|Strength||Pure aluminum does not have very high tensile strength. However, alloying elements, including manganese, silicon, copper and magnesium, can increase the strength of aluminum and produce alloys with specific applications.
Aluminum is well suited for cold environments. It has the advantage over metals that its tensile strength increases as the temperature decreases, while maintaining its durability. Again, the metal is brittle at low temperatures.
|Corrosion resistance||When exposed to air, aluminum forms aluminum oxide on its surface with little delay. This deposit has excellent corrosion resistance. It has broad resistance to the largest acids, but is poorly resistant to alkalis.|
|Thermal Conductivity||The thermal conductivity of aluminum is approximately three times that of steel. This leads to aluminum being the key fabric for cooling and heating packages (along with heat exchangers). Combined with its non-toxic nature, this choice has led to aluminum being widely used in cookware and kitchenware.|
|Conductivity||Aluminum has sufficiently high conductivity and can be used as electrical conductors.|
|Reflectivity||From ultraviolet to infrared, aluminum is an extraordinary reflector of radiant energy. The same properties of reflectivity make aluminum an insulating fabric that blocks sunlight in the summer and even stops heat loss when it freezes.|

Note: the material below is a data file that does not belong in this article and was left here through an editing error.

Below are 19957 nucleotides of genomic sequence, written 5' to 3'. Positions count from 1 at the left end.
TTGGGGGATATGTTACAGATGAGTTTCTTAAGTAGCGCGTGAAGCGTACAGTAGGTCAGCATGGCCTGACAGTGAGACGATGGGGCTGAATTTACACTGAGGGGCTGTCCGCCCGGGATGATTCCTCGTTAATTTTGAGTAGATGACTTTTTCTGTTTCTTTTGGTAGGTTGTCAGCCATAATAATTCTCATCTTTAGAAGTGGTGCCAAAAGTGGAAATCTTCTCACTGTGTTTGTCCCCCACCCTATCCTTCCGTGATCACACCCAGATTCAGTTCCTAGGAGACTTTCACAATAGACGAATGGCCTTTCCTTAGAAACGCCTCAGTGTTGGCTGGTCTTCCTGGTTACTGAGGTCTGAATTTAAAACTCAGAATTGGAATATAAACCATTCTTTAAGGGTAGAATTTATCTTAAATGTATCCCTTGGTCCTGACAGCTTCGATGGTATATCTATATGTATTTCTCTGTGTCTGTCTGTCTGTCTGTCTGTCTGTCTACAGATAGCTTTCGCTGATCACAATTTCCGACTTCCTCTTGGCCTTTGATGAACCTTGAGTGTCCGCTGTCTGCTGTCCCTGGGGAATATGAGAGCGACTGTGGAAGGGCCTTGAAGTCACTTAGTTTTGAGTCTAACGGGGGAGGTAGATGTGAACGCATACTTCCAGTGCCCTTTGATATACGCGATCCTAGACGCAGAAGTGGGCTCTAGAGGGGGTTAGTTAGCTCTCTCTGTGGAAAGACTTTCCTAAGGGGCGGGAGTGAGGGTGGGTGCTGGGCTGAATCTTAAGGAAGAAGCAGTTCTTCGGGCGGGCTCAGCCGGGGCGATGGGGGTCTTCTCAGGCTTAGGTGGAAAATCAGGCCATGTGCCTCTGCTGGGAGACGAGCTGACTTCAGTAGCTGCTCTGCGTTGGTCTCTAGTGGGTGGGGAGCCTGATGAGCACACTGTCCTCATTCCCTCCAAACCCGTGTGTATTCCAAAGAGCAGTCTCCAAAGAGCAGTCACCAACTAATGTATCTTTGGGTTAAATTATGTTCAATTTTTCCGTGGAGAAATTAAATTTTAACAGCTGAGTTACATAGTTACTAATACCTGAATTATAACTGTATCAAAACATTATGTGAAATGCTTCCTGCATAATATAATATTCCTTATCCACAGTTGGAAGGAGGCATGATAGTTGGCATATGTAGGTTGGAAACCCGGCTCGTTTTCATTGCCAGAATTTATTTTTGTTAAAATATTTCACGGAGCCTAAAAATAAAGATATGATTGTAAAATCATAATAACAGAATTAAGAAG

Aluminium is an excellent thermal and electrical conductor, having around 60% the conductivity of copper, both thermal and electrical, while having only 30% of copper’s density.
Chemical Properties of Aluminum
A chemical property is the reaction of a substance with other substances, i.e. a substance reacts with different substances or changes from one substance to another. In standard cases, chemical substances are most easily identified at some point in a chemical reaction. The reaction of a substance may be a change due to combustion, rusting, heating, explosion, color change, etc. The following are the chemical properties of aluminum.